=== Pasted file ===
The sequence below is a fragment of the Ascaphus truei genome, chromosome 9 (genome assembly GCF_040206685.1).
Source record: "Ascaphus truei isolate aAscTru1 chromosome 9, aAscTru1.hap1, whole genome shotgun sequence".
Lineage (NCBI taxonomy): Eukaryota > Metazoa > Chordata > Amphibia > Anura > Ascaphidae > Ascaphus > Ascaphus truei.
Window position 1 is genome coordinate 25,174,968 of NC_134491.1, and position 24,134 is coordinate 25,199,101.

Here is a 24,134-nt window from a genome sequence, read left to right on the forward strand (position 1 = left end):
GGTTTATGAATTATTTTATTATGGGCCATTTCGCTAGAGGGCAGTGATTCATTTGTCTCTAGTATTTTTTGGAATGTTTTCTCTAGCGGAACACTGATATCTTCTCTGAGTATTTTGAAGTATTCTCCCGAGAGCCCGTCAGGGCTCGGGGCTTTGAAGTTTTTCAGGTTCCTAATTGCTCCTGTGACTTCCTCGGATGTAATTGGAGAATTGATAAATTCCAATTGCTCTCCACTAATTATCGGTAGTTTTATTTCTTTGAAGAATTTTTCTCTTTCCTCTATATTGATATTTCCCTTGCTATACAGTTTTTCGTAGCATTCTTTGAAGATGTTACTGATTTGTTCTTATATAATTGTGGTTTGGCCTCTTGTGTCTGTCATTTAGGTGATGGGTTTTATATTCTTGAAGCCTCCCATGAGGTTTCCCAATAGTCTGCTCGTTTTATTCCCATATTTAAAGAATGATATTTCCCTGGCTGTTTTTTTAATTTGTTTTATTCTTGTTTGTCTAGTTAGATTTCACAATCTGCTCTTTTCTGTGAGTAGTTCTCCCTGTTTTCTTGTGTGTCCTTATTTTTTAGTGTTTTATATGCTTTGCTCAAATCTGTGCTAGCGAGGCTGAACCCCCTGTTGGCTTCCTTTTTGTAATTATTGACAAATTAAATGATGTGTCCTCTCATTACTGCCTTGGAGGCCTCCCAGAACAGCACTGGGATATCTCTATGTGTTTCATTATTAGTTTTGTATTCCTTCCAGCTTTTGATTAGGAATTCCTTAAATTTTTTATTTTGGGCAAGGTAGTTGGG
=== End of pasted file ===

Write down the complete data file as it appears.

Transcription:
The sequence below is a fragment of the Ascaphus truei genome, chromosome 9 (genome assembly GCF_040206685.1).
Source record: "Ascaphus truei isolate aAscTru1 chromosome 9, aAscTru1.hap1, whole genome shotgun sequence".
Lineage (NCBI taxonomy): Eukaryota > Metazoa > Chordata > Amphibia > Anura > Ascaphidae > Ascaphus > Ascaphus truei.
Window position 1 is genome coordinate 25,174,968 of NC_134491.1, and position 24,134 is coordinate 25,199,101.

Here is a 24,134-nt window from a genome sequence, read left to right on the forward strand (position 1 = left end):
GGTTTATGAATTATTTTATTATGGGCCATTTCGCTAGAGGGCAGTGATTCATTTGTCTCTAGTATTTTTTGGAATGTTTTCTCTAGCGGAACACTGATATCTTCTCTGAGTATTTTGAAGTATTCTCCCGAGAGCCCGTCAGGGCTCGGGGCTTTGAAGTTTTTCAGGTTCCTAATTGCTCCTGTGACTTCCTCGGATGTAATTGGAGAATTGATAAATTCCAATTGCTCTCCACTAATTATCGGTAGTTTTATTTCTTTGAAGAATTTTTCTCTTTCCTCTATATTGATATTTCCCTTGCTATACAGTTTTTCGTAGCATTCTTTGAAGATGTTACTGATTTGTTCTTATATAATTGTGGTTTGGCCTCTTGTGTCTGTCATTTAGGTGATGGGTTTTATATTCTTGAAGCCTCCCATGAGGTTTCCCAATAGTCTGCTCGTTTTATTCCCATATTTAAAGAATGATATTTCCCTGGCTGTTTTTTTAATTTGTTTTATTCTTGTTTGTCTAGTTAGATTTCACAATCTGCTCTTTTCTGTGAGTAGTTCTCCCTGTTTTCTTGTGTGTCCTTATTTTTTAGTGTTTTATATGCTTTGCTCAAATCTGTGCTAGCGAGGCTGAACCCCCTGTTGGCTTCCTTTTTGTAATTATTGACAAATTAAATGATGTGTCCTCTCATTACTGCCTTGGAGGCCTCCCAGAACAGCACTGGGATATCTCTATGTGTTTCATTATTAGTTTTGTATTCCTTCCAGCTTTTGATTAGGAATTCCTTAAATTTTTTATTTTGGGCAAGGTAGTTGGG